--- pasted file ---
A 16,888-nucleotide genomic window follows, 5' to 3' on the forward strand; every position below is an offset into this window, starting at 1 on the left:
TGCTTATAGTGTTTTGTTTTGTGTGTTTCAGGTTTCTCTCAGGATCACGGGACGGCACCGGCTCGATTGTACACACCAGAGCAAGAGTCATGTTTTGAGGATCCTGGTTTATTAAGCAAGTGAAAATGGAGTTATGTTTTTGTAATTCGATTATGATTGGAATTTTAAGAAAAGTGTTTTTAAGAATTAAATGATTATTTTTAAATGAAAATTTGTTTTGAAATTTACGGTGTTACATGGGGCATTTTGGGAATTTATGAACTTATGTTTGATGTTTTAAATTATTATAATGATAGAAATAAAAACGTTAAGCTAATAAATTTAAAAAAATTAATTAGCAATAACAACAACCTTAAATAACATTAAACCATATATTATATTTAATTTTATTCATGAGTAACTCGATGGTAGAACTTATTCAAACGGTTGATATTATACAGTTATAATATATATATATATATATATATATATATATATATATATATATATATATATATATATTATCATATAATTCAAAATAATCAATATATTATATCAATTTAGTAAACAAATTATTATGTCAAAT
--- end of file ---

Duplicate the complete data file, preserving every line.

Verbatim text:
A 16,888-nucleotide genomic window follows, 5' to 3' on the forward strand; every position below is an offset into this window, starting at 1 on the left:
TGCTTATAGTGTTTTGTTTTGTGTGTTTCAGGTTTCTCTCAGGATCACGGGACGGCACCGGCTCGATTGTACACACCAGAGCAAGAGTCATGTTTTGAGGATCCTGGTTTATTAAGCAAGTGAAAATGGAGTTATGTTTTTGTAATTCGATTATGATTGGAATTTTAAGAAAAGTGTTTTTAAGAATTAAATGATTATTTTTAAATGAAAATTTGTTTTGAAATTTACGGTGTTACATGGGGCATTTTGGGAATTTATGAACTTATGTTTGATGTTTTAAATTATTATAATGATAGAAATAAAAACGTTAAGCTAATAAATTTAAAAAAATTAATTAGCAATAACAACAACCTTAAATAACATTAAACCATATATTATATTTAATTTTATTCATGAGTAACTCGATGGTAGAACTTATTCAAACGGTTGATATTATACAGTTATAATATATATATATATATATATATATATATATATATATATATATATATATATATATATTATCATATAATTCAAAATAATCAATATATTATATCAATTTAGTAAACAAATTATTATGTCAAAT